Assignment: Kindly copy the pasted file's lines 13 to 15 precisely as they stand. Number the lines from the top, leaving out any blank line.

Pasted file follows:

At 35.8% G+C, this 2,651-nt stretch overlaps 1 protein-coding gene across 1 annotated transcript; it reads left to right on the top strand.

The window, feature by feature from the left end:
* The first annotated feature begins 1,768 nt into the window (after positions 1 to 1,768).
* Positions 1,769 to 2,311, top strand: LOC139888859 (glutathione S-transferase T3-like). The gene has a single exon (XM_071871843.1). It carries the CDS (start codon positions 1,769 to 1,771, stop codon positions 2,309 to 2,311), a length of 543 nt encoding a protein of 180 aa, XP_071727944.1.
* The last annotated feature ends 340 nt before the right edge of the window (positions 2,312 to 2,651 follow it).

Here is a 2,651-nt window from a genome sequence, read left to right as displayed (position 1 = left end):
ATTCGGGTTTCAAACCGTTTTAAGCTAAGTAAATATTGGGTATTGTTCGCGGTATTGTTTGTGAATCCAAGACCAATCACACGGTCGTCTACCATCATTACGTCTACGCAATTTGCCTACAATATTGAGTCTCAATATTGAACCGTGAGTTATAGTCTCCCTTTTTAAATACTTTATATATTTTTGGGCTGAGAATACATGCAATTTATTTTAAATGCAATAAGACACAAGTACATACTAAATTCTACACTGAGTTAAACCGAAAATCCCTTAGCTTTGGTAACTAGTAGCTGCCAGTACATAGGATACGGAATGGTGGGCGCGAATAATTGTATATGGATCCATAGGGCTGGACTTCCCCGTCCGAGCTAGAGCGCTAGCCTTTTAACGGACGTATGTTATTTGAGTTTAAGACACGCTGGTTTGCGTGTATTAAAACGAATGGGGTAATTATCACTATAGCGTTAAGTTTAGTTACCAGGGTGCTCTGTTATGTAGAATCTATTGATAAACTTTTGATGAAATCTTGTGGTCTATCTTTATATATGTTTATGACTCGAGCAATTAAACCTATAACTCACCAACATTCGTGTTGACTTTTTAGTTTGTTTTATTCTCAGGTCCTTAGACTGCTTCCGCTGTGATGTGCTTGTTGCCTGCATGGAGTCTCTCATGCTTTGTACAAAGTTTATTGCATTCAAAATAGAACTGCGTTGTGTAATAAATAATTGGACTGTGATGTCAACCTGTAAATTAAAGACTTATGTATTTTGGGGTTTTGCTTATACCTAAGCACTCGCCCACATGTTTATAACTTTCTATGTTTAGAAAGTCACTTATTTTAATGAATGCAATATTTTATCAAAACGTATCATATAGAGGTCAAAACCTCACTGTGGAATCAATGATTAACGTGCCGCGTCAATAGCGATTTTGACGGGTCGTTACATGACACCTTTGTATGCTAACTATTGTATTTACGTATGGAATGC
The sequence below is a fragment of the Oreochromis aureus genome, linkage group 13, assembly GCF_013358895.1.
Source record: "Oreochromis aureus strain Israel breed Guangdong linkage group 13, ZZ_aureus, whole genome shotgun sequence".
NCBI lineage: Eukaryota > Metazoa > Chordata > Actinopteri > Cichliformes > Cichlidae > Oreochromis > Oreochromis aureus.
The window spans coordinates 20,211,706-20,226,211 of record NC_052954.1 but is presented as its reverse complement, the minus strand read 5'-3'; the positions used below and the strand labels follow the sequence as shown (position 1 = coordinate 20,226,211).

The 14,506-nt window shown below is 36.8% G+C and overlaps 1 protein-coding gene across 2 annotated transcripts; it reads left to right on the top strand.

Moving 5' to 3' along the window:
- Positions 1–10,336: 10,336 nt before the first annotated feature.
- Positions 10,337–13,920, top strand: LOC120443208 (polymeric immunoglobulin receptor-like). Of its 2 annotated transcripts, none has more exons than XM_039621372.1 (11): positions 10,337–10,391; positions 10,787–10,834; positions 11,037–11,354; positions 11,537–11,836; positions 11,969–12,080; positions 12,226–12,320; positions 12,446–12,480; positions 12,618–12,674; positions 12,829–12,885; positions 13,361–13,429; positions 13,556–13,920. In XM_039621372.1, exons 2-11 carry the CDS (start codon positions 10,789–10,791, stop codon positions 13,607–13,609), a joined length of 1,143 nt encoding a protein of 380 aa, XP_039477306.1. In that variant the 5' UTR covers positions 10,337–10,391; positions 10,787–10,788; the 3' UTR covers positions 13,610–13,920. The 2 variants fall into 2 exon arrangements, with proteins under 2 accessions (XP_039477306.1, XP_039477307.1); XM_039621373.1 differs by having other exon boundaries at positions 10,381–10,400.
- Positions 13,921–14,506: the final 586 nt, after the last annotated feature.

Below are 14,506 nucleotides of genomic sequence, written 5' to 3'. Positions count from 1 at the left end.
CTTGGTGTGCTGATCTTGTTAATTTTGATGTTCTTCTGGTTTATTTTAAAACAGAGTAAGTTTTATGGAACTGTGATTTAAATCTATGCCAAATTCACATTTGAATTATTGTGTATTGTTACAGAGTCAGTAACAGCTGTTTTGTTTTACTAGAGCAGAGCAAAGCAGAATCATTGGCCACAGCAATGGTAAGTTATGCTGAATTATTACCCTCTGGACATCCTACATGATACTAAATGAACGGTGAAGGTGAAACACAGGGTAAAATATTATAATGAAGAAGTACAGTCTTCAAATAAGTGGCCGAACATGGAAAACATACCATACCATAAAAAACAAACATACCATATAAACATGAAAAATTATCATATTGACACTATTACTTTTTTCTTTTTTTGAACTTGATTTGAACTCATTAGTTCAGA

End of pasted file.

Moving 5' to 3' along the window:
- Positions 1–10,336: 10,336 nt before the first annotated feature.
- Positions 10,337–13,920, top strand: LOC120443208 (polymeric immunoglobulin receptor-like). Of its 2 annotated transcripts, none has more exons than XM_039621372.1 (11): positions 10,337–10,391; positions 10,787–10,834; positions 11,037–11,354; positions 11,537–11,836; positions 11,969–12,080; positions 12,226–12,320; positions 12,446–12,480; positions 12,618–12,674; positions 12,829–12,885; positions 13,361–13,429; positions 13,556–13,920. In XM_039621372.1, exons 2-11 carry the CDS (start codon positions 10,789–10,791, stop codon positions 13,607–13,609), a joined length of 1,143 nt encoding a protein of 380 aa, XP_039477306.1. In that variant the 5' UTR covers positions 10,337–10,391; positions 10,787–10,788; the 3' UTR covers positions 13,610–13,920. The 2 variants fall into 2 exon arrangements, with proteins under 2 accessions (XP_039477306.1, XP_039477307.1); XM_039621373.1 differs by having other exon boundaries at positions 10,381–10,400.